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Airfare Heats Up With $149 Flights From US To Europe

At a time when major airlines are hiking up airfare for the summer rush, several low-cost carriers are offering rock-bottom prices for long haul flights.  

On Monday, Icelandic discount carrier Wow Air announced that a new route from Chicago’s O’Hare International Airport to Reykjavik will open on July 13. This is the 10th destination in North America for the airline, which already operates in nine US cities including Newark, Los Angeles and Miami. One-way tickets for the new route debuted at $99, and for an additional $149, travelers can connect to one of 23 other cities like London, Paris or Amsterdam.

Wow has been building its presence as a low-cost carrier with competitive base rates since 2011, but the field is widening fast.

On March 17, Level Airlines burst onto the scene, promoting one-way tickets from the US to Europe for an impressive $149. While flights won’t start until June, tickets can be purchased now from Barcelona to Los Angeles (June 1), San Francisco (June 2), Punta Cana (June 10) and Buenos Aires (June 17). 

After announcing these rock-bottom prices, Level’s website had issues processing requests, and managed to sell 52,000 tickets in just 24 hours.

Level was launched by the International Airlines Group (IAG), which is the parent company of British Airways, Iberia, Aer Lingus, and Vueling. For them, offering a low-cost option provides more options to the growing number of consumers willing to fly on a no-frills airline.

“Long-haul, low-cost is a segment of the market that will experience significant growth and that we can operate profitably,” IAG said in an email to Yahoo Finance. “Level complements our current portfolio of airlines and further diversifies our existing customer base.”

Being a part of the IAG network is one of the reasons Level is able to offer such competitive fares. For now, travelers can only book flights out of Barcelona, which is the home base for Vueling.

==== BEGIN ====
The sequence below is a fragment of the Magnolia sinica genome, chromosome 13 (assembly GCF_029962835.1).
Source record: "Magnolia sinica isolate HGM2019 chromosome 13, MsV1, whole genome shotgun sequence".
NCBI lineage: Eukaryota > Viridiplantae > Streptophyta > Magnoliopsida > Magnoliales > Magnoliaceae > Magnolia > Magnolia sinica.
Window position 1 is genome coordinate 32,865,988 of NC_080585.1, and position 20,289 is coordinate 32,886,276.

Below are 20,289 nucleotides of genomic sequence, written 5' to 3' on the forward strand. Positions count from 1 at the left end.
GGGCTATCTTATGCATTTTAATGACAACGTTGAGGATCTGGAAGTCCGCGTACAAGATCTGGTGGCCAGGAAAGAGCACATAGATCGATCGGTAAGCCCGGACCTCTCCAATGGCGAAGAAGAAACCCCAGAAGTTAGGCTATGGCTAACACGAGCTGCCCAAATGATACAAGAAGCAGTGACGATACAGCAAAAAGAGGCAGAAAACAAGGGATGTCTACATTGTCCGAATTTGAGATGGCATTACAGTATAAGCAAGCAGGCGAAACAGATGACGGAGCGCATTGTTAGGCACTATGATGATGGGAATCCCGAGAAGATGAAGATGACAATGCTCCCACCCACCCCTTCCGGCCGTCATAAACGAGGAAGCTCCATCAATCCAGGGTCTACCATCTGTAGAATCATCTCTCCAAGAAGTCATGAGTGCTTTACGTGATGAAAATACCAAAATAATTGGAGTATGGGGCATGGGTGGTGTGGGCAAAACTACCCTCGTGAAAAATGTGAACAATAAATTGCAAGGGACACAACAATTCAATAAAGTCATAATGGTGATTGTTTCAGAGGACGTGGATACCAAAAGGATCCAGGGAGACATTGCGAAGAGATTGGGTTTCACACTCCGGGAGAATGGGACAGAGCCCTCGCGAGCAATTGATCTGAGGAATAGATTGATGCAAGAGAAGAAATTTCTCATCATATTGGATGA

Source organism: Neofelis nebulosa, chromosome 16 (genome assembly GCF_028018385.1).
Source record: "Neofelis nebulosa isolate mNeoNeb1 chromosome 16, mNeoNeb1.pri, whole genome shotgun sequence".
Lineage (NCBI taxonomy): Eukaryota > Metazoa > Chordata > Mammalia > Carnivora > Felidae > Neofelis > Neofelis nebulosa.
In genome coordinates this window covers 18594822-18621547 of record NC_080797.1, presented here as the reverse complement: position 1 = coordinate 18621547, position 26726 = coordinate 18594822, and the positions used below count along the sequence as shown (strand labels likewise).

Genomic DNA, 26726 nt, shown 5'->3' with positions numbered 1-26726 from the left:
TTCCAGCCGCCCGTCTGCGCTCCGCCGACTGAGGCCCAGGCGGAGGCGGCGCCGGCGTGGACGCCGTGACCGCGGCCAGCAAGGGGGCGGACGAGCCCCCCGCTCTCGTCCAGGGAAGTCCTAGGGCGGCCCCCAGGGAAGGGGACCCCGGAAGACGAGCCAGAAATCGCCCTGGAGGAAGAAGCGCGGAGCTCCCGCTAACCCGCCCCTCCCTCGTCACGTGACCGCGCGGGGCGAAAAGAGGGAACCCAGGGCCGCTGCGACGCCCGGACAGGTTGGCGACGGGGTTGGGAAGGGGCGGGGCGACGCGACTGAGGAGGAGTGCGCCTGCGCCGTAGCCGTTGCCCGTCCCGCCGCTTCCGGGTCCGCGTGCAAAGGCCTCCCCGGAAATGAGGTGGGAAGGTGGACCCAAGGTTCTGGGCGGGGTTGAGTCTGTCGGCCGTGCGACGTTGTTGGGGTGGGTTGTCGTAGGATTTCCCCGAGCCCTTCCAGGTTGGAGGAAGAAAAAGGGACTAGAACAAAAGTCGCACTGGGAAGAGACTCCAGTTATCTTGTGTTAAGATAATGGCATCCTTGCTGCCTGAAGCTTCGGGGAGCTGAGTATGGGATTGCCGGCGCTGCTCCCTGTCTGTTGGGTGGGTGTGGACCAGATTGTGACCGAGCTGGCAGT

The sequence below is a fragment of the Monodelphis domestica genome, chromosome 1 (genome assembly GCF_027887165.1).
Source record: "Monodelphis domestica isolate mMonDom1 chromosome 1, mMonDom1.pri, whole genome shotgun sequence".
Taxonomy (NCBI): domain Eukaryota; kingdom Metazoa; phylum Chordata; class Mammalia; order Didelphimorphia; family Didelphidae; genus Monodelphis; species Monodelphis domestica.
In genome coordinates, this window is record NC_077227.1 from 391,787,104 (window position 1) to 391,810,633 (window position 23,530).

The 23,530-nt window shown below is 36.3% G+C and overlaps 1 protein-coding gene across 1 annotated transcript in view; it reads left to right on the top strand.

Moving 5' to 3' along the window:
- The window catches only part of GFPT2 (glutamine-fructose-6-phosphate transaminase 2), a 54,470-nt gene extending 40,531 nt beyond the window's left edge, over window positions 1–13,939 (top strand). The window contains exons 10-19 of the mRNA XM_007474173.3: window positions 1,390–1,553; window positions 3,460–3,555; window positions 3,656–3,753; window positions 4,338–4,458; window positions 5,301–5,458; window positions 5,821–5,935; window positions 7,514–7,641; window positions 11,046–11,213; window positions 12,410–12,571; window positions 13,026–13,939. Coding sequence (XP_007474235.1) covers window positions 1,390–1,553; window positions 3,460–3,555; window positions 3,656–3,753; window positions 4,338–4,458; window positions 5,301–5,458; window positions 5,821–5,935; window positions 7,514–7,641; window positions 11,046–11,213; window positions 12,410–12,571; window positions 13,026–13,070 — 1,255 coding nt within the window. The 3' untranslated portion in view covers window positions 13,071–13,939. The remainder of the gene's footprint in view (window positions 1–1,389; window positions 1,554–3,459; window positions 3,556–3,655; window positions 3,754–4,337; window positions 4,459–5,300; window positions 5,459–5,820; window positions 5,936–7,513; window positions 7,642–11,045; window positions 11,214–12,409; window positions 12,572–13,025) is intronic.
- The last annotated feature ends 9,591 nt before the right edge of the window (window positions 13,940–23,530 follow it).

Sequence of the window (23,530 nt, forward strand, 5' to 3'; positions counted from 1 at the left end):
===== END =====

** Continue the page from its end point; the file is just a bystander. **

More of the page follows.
This allows Level flights to feed into Vueling’s extensive network that currently includes more than 100 destinations around the world. While the new airline does have two new Airbus A330 aircraft, initial flights will be operated by Iberia’s flight and cabin crew. 

Level ticket costs include space in the overhead compartment, but customers have to pay additional fees to check a bag. Airlines typically provide a blanket, pillow, drinks and a hot meal on long-haul flights, but travelers will have to pay for these add-ons when flying on Level.

Also churning out cheap tickets is Norwegian Air, which last month announced that it will offer one-way transatlantic tickets for $64. The new routes take travelers from small regional airports in the Northeast, to small regional airports in cities like Dublin and the UK, requiring some logistical maneuvering to get to your final destination. Still, the tickets are cheap, and will be available from July through October.

Major US carriers like United, Delta and American Airlines haven’t announced plans to launch their own low-cost carriers, but they have introduced lower-fare options for cost-conscious travelers. All three airlines offer a basic economy option, which allows fliers to take advantage of cheaper fares if they follow certain restrictions, like forgoing seat selection and not putting a bag in the overhead bin. That said, Delta did start a no-frills airline in 1996 called Delta Express, and shut it down in 2003.

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